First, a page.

Dad of War
God of War continues this trend of unintrusive companion AI, polishing the experience to a mirror shine. Atreus provides ranged support in a fight and is never in any danger outside of cutscenes. Better still, you can control him, and as the story progresses he becomes more and more useful in combat. Sure, there’s a bit of ludonarrative dissonance in play since your tween buddy can’t actually die. But when a game’s this much fun to play, who cares?
Making escort quests exciting helps God of War become the ultimate Dad epic. Kratos is a strict teacher, hardened by his own regrets. What father doesn’t want better for their children, to help them avoid making the same mistakes? Anger has been a tool for him in the past, but it won’t work here, and he knows that. To watch Kratos, one of the most ruthless characters in fiction, show restraint and warmth with Atreus is a stunning turn years in the making.
Other games have depicted father-son relationships, but this felt like the ultimate father fantasy— not for Dad: the indestructible problem-solver, but as Dad: the teacher.
The fantasy of being all-powerful, able to cut down anyone who threatens you or your family is a familiar one. What’s less familiar is the experience of playing a character whose primary motivation is seeing their child prosper. Kratos isn’t looking to rid the world of all sin and danger — there’s too much blood on his hands for that. But he wants to ensure Atreus has the skills and knowledge to survive when he can’t protect him anymore. It’s no surprise, then, that the gamers who came of age in the 80s and 90s would resonate with these kinds of stories as they’re becoming fathers themselves.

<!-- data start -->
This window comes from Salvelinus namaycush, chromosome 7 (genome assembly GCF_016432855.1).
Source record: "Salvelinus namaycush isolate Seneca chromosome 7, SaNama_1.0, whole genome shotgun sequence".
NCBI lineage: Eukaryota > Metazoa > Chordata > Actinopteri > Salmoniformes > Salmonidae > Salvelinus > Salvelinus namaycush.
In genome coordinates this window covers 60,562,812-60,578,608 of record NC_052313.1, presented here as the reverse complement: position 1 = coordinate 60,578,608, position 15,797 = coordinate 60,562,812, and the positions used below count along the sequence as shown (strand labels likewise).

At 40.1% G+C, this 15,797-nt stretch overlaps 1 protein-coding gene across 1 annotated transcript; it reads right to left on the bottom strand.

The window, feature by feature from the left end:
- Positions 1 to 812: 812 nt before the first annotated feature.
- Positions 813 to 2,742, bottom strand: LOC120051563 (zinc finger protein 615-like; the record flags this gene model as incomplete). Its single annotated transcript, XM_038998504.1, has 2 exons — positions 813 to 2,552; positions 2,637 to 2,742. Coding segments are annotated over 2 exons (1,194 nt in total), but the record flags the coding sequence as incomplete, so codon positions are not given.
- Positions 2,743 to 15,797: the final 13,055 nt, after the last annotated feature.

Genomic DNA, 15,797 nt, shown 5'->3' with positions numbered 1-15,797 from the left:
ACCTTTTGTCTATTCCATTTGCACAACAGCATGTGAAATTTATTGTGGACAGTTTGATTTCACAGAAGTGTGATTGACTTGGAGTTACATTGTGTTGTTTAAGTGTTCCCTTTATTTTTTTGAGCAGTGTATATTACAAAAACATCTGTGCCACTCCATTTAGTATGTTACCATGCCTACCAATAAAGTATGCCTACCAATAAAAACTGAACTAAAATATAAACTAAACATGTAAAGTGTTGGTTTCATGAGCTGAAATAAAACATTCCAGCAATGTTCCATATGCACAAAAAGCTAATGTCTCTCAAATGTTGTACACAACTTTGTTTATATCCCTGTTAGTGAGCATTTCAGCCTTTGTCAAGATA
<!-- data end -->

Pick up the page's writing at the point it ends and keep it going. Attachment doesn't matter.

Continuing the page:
Just the two of us
More nuanced and dynamic AI has transformed the dull escort quests of the past into resonant emotional experiences, and now 2022’s God of War: Ragnarok is poised to take the genre to a new level. It’s an opportunity to transform the dad game into a father and son experience.
“God of War’s combat has always been a brutal, beautiful dance.”
While we can expect Ragnarok’s gameplay to be fundamentally similar to its predecessor, this older Atreus will likely take on a larger role in combat and the story as a whole. The climactic tag-team smackdown at the end of God of War as the two characters trade swings on Baldur was an unforgettable spectacle. It could be a proof of concept for the upcoming sequel, the same way fighting alongside Eleanor at the end of Bioshock 2 was a test-drive of Elizabeth’s AI in Infinite. Perhaps that final battle was also a teaser of what may be possible soon. Going forward, Kratos may no longer protect Atreus, but instead treat him like a brother in arms.
We could also see Ragnarok take one last page from the playbook of its forefathers, as it relates to the prophecy scratched onto the walls naming Atreus as Loki. Could we see a switch in perspective the same way we did with Joel and Ellie in The Last of Us Part II? Controlling Atreus would be a dramatic change of pace. In the last game, we saw Kratos go to Hel and back to rescue his son. Perhaps Atreus will return the favor this time around? Or maybe we’re in for an even more dramatic perspective change — given that the writing is quite literally on the wall for Kratos at the end of the 2018 game.
God of War’s combat has always been a brutal, beautiful dance. Adding a partner would take the series and genre to new heights.
Year In Games 2021 is an Inverse celebration of the most unforgettable adventures, stories, innovations, and characters in interactive entertainment.